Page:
Rovi boosted service provider revenue 4% in the fourth quarter of 2012 -- and renewed interactive program guide deals with 32 cable operators in North America in the period -- but overall sales fell 10% because of declines in the company’s consumer-electronics businesses.
Rovi’s total Q4 revenues were $157 million, down $17.3 million from the year-earlier period. It posted net income of $2.1 million, compared with a net loss of $49.3 million in the year-earlier period.
The company said its CE Discovery and Advertising segment was down $5.2 million, or 13% from Q4 2011, while CE Video Delivery and Display was down $15 million or 37% from Q4 2011. Service provider revenue for the fourth quarter was $81.4 million, up from $78.1 million a year prior, with Rovi attributing the increase primarily to subscriber growth.
Rovi's stock climbed 3.8% in early trading Thursday, to $17.90 per share, after the company reported results after market close Wednesday.
On the service provider front, Rovi now has 11 cable operators that have signed up for the next-generation TotalGuide set-top box IPG and/or TotalGuide XD guides for tablets -- products that have met with significant delays.
Rovi now expects six of those MSOs to begin deployments in the first half of 2013, and Rovi anticipates booking revenue from the TotalGuide deployments in the latter half of the year, president and CEO Tom Carson said on a conference call with analysts Wednesday.
“A big part of what we’re doing today is actually starting to roll out into the service providers that we’ve identified, whether it’s for TotalGuide for set-top box or the tablet application which is XD, and we’re kind of in that mode of doing the initial deployments and testing, whether it’s in a lab environment or a field environment,” Carson said.
Asked about the implications for Rovi of Intel’s plans to introduce an over-the-top TV service this year, Carson said, “Generally speaking what we typically say is that for us it comes down to is somebody going to use our product or is somebody going to use and pay for our intellectual property? So that’s really what it boils down to for us.”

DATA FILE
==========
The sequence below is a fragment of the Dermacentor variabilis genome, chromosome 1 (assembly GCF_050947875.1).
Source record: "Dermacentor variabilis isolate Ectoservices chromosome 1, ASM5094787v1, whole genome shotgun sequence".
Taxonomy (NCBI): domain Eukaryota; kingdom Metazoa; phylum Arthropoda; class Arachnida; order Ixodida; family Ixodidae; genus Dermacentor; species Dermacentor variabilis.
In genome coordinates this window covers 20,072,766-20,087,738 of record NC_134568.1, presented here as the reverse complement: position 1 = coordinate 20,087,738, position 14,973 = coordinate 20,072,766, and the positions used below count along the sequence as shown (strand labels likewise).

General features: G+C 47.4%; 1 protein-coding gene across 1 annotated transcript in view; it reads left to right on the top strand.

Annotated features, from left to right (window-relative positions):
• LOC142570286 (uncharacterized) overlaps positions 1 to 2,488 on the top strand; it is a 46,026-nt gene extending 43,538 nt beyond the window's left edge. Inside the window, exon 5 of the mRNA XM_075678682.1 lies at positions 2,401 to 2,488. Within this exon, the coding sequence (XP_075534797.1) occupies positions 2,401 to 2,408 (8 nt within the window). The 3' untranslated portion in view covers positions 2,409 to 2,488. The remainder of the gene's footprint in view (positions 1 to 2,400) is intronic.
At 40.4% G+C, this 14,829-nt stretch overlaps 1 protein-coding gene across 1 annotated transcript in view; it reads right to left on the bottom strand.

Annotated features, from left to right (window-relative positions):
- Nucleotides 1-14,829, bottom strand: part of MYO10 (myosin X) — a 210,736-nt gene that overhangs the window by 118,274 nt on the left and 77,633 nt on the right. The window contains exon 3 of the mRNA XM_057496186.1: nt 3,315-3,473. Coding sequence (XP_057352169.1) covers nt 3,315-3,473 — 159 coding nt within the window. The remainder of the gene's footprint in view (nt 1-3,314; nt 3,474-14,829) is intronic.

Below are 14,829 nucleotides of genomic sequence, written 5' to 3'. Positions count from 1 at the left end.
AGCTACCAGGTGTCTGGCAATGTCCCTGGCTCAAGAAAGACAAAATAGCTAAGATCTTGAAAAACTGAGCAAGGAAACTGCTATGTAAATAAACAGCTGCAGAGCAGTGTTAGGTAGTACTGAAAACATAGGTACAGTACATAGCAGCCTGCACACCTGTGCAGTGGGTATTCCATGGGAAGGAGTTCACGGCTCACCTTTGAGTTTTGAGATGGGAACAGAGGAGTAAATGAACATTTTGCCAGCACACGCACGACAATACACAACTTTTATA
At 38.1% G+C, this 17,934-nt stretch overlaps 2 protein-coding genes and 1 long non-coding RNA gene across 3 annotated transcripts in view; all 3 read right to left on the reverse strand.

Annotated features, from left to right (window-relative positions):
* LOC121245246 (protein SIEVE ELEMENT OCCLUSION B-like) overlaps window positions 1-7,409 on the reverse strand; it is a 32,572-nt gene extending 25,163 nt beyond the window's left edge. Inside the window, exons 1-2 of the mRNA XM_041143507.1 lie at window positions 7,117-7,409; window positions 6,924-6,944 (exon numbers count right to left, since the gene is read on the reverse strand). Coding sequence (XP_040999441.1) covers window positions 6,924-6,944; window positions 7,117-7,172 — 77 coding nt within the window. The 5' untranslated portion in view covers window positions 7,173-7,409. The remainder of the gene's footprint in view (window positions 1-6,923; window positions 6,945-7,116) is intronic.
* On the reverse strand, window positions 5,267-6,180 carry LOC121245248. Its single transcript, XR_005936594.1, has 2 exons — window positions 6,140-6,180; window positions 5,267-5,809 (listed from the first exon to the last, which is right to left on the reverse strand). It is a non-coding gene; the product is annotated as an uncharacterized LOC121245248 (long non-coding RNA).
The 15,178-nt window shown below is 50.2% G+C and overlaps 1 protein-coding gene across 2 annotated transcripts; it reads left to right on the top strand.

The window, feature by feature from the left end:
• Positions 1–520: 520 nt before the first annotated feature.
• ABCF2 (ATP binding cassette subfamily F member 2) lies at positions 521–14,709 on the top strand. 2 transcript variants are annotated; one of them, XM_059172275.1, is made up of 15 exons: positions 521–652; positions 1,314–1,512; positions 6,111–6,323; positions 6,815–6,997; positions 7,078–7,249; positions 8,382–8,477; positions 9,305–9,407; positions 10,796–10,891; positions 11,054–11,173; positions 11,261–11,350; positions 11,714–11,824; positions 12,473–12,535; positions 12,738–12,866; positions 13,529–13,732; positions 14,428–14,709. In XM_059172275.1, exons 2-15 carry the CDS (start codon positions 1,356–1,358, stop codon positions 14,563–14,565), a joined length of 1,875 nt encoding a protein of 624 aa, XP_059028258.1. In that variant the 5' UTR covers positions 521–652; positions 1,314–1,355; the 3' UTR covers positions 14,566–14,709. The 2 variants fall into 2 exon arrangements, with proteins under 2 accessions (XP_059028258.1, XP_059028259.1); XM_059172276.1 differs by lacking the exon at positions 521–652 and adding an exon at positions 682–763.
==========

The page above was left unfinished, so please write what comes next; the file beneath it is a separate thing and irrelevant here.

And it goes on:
More broadly, Carson said Rovi is bullish on the shift to IP video delivery and TV Everywhere. “The proliferation of consumer-electronics devices and changing viewing habits show providers are looking for ways to expand their service offerings to stay competitive while also managing their capital investments,” he said.
In January, Rovi announced plans to divest its Rovi Entertainment Store business, which among other services powers Best Buy’s CinemaNow online movie download site. The company adjusted all results for 2011 and 2012 to reflect the reclassification of the Rovi Entertainment Store business as discontinued operations.
For the full-year 2012, Rovi reported revenue of $650.6 million (down 4.5%) and a net loss of $34.3 million (versus a net loss of $41.3 million in 2011). Carson noted that in 2012, Rovi removed more than $25 million in annualized costs through “product rationalizations and targeted cost reductions.”
During the fourth quarter of 2012, Rovi reached patent settlements with Philips and Vizio, with 10 total patent renewals or license agreements in Q4 and 69 for the full year of 2012. The company also “made some good early progress in 2013 in reaching a settlement with Mitsubishi,” Carson added.
In the second quarter of 2013, Rovi’s patent litigation proceedings are scheduled to begin against LG Electronics in the U.S. in front of the International Trade Commission as well as with TP Vision in Germany.